Mike Kueber's Blog

March 9, 2012

Apple and Amazon go at it

Filed under: Business,Law/justice — Mike Kueber @ 7:49 pm
Tags: , , , , ,

I just finished reading the Steve Jobs biography by Walter Isaacson, and one of its chapters concerned Apples’ move into e-book publishing.  As with much of his career success, Jobs was able to move Apple into e-book publishing by refusing to accept the prevailing orthodoxy, which at the time was the wholesale pricing – i.e., the publishers sold e-books for an agreed price and then the booksellers would sell the e-books for whatever price they wanted. 

The problem with wholesale pricing was that the world’s largest bookseller, Amazon, was selling virtually all e-books at $9.99 regardless of what its wholesale cost was, even if the e-books were sold for a loss.  Amazon’s rationale for this pricing was to get Americans hooked on e-books and increase the sales of Amazon’s Kindle. 

That makes sense, but the publishers were concerned that Amazon was becoming too powerful.  Thus, they were receptive to Jobs’ entreaties two years ago to develop an alternate marketing mechanism through Apple’s iBookstore.  Together, they developed and adopted a method called agency pricing in which a publisher set the retail price and the iBookstore sold the e-books at that price, keeping 30% for itself. 

That makes sense, too, but the federal government has some questions.  According to an article in the NT Times, the Justice Department is preparing to bring collusion charges against Apple and the publishers.  The article goes on to say:

  • There is general agreement among them, however, that it is vitally important to publishers that the agency model is kept in place.  If it were to disappear, then it would be a boon to Amazon, said Mike Shatzkin, chief executive of the Idea Logical Company, which advises book publishers on digital change, adding that it would be “essentially bad news for just about everybody else in the book business.  Ultimately, that would mean that the price of books is going to come down and the amount of money that authors can earn is going to come down.  This is ultimately going to deflate the book business and consolidate power in the hands of a single retailer.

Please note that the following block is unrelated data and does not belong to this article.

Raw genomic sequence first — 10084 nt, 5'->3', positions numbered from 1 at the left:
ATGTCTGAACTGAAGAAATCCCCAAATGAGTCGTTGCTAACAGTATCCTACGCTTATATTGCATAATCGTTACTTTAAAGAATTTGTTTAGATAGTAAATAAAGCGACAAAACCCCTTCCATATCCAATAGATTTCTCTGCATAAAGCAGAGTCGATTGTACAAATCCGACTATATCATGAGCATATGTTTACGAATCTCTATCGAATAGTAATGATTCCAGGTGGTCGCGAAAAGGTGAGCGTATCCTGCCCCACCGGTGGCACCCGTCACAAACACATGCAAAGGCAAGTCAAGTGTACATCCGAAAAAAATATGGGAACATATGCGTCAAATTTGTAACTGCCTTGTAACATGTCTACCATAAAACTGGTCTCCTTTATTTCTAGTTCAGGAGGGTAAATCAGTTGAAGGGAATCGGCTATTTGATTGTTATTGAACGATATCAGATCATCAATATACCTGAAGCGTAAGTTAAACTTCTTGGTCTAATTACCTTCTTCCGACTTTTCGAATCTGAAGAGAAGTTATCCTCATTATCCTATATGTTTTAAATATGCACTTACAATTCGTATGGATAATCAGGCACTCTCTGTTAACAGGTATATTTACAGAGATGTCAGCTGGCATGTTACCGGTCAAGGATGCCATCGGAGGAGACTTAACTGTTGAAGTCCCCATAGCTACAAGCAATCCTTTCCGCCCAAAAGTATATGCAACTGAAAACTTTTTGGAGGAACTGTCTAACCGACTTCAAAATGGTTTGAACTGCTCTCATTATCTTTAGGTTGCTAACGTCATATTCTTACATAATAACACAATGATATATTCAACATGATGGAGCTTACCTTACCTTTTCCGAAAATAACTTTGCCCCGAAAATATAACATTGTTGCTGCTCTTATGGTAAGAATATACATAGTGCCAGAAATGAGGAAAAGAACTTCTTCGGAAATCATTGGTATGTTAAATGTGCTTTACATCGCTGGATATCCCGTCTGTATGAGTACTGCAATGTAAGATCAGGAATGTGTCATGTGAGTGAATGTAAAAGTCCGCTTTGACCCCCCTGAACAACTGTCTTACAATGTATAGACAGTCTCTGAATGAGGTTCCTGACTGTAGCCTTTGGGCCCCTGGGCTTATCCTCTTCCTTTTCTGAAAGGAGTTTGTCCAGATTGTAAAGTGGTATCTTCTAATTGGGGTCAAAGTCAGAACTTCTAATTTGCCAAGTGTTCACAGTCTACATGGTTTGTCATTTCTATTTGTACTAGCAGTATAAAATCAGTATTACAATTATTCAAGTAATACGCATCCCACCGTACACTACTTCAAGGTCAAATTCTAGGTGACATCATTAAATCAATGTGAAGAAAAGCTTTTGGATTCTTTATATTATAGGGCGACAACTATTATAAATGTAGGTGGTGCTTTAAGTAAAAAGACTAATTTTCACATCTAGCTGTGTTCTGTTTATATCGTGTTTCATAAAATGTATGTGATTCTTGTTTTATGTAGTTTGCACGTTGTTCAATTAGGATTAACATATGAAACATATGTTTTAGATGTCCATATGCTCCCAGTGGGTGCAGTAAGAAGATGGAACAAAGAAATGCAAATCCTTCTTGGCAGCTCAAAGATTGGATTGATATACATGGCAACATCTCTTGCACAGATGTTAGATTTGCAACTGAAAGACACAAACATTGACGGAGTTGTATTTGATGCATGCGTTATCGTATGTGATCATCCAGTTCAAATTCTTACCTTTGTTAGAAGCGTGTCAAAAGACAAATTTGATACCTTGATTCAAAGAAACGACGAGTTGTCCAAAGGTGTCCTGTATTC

The key statement above is that agency pricing was adopted to drive up the price of books, and although agency pricing may be a reasonable concept by standing alone, it is not something that five major publishers can collude to adopt. 

Sounds like the government has a good case.  




1 Comment »

  1. I think that Amazon was actually doing the consumer a favor. It was trying to establish a broad market for eBooks, first by offering the Kindle as a loss leader (they initially lost money on each unit), but by also establishing a pricing regime that was broadly attractive to readers.

    A eBook is less than a paper book. It cannot be resold or purchased used. It cannot be lent (except on highly restricted and changable terms dictated by the publisher). It frees publishers from the costs of typesetting, printing, distribution, and accepting returns from bookstores. There’s no wastage, or spoilage, or warehousing costs. And the consumer must accept additional risks–that the vendor will not go out of business, that the format they bought the book in will not become technologically obsolete.

    And yet publishers want to charge more for eBooks. Go browse Apple or Barnes and Noble, and you’ll see that publishers are expected to get more for eBook editions of a title, generally, than they do for the trade paperback. Rather than seeing eBooks as an avenue to help expand the marketplace for books, they see only an opportunity to raise their margin. Since the people who buy Kindles now are higher income than average, that may work in the short term. But it will limit the widespread growth and acceptance of electronic publishing.

    Amazon was trying to set a benchmark price of $9.99 (for non-technical non-textbook eBooks). And, because they were really the first mass marketer of electronic eBooks, they had a good shot at setting initial market expectations. That price seems just about right for the ultimate flourishing of the format. I just wonder if, 10 or 15 years from now, the publishers will wish they hadn’t shot themselves in the foot today.

    Comment by Snarky McSnarksnark — March 10, 2012 @ 4:14 pm | Reply

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